California megachurch pastor Greg Laurie, who is taking his congregation through a series of messages called, "Revelation: The Next Dimension," spoke about the mark of the beast, showing the world is already moving towards the fulfillment of the prophecy.
"We have never been closer to the end of the world than right now," said Laurie, pastor of Harvest Church in Riverside, in his message on Sunday.
It is, however, important to know that the Bible also talks about a new beginning when there will be "no perversion, no terrorism, no war, no starvation… no problem of any kind." As Isaiah 11:9 says, the knowledge of the Lord will fill the earth. But "it is going to get worse before it gets better," the pastor warned. more >>
Royal Crown Productions, a high technology Christian multimedia production company, plans to create the most Biblically accurate film based on the Book of Revelation.
Throughout the course of two years, the company will use CGI technology to reenact some of the most epic moments from when John receives the Revelation of Jesus Christ on the Island of Patmos and pens the final and most controversial book of the Bible.
The creation of the film will be paralleled with an internet video study of the Book of Revelation that began in the beginning of this month. more >>
Speaking to his congregation at Harvest Church in Riverside, Calif., on Thursday night, Pastor Greg Laurie shared what all Christians should be doing as they await the imminent return of Jesus Christ.
While the Mayan Calendar's prediction that doomsday was on Dec. 21, 2012, was wrong, the Bible has a lot to say about Christ's return – his return is mentioned in no less than 318 times in the 260 chapters in the New Testament, Laurie said in his message, titled "Things to do before the end of the world."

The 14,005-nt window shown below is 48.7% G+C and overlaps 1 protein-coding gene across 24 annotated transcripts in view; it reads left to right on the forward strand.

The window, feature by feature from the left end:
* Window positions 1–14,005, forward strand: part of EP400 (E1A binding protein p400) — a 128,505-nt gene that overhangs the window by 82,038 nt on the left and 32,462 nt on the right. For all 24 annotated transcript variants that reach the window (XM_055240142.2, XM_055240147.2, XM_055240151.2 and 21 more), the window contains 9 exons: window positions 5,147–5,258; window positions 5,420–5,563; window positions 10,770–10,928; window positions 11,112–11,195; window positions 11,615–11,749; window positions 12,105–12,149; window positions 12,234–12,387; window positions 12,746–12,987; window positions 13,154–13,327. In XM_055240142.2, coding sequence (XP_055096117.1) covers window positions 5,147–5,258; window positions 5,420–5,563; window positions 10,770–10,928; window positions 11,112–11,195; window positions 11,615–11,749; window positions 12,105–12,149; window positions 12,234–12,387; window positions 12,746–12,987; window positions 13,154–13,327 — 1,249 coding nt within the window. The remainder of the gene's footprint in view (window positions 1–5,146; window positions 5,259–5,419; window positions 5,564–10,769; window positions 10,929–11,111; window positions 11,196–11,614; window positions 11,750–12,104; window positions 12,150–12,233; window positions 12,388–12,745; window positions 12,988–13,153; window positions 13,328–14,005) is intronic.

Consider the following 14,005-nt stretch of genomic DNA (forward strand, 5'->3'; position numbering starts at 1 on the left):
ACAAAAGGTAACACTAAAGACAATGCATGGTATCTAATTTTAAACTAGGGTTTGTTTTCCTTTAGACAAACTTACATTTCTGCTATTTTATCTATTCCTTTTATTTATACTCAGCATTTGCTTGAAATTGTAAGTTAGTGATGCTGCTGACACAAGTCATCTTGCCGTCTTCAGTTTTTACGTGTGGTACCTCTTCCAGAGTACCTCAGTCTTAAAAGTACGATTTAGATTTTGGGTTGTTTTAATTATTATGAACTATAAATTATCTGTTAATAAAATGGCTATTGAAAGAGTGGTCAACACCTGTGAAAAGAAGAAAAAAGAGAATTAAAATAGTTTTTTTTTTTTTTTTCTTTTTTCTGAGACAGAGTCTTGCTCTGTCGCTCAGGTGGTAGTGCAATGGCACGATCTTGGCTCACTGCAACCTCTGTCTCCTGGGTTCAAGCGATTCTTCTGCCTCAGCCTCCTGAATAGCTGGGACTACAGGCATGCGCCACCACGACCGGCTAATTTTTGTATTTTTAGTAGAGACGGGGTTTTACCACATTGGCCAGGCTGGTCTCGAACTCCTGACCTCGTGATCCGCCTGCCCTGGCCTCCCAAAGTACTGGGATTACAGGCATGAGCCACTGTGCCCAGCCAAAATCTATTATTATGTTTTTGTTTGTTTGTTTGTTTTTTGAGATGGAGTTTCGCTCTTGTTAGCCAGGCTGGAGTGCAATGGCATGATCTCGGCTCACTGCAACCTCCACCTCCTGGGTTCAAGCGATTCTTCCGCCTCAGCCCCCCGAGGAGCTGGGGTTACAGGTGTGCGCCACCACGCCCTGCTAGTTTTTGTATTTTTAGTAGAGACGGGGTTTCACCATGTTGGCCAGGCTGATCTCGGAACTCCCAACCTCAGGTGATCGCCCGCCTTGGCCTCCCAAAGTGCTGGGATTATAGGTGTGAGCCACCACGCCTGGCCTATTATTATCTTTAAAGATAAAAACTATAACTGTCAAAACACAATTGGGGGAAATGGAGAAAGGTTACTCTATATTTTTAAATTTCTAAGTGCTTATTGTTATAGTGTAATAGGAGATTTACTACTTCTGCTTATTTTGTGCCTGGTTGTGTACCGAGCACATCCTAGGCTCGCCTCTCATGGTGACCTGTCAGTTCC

What if we knew somehow that Jesus Christ will be back for us at 3 p.m. tomorrow? The pastor asked. "I'm sure we'd all be saints at 2:45 … We'll be wearing our Sunday morning smiles and our come-quickly-Jesus attitude." Though we do not know when Jesus is returning, "shouldn't we have that same smile and that same attitude every day as if that were the day that Christ could come?" more >>
Dec. 21, 2012, has finally arrived and the world is still here. The sun is expected to set tonight and rise tomorrow without much incident, dismissing the apocalyptic theories some had long associated with this date, based on the end of the Maya Long Count calendar.
But will this spell the end of people's interest in the Maya?
"Many people from around the world have traveled to Belize to mark the end of the Mayan calendar and see the magnificent sites and cities they constructed during their reign in the region. They have also come to witness the next phase, the new beginning the ancient Mayans believed in," Katie Valk, founder and director of Belize Trips, explained in an email to The Christian Post. more >>
The Mayan apocalypse is a week away and amid worries by some that the world may really come to an end on Dec. 21, NASA has released a video confidently debunking the myth.
"If you're watching this video, it means one thing: the world didn't end yesterday," the video says.
The video was meant to be released the day after the Mayan doomsday passed but NASA released it Tuesday to tell the public that they'll still be here next weekend. It also has an entire webpage answering common questions about the Mayan prophecy. more >>
A recent survey found that while the majority of Americans believe the weather has become more extreme in the past few years, their viewpoints differ regarding what is causing this climate change.
A December survey conducted by the Public Religion Research Institute found that the majority of Americans (63 percent) believe the severe weather is due to global climate change, while 36 percent (4 in 10) believe it is evidence of the "end times", as taught in the Bible's book of Revelation.
More specifically, the majority of white mainline Protestants (65 percent) and Catholics (60 percent) believe the recent natural disasters are due to climate change, while the majority of white evangelical Protestants (65 percent) believe the weather is a foreshadowing of end times, according to the institute's recent press release. more >>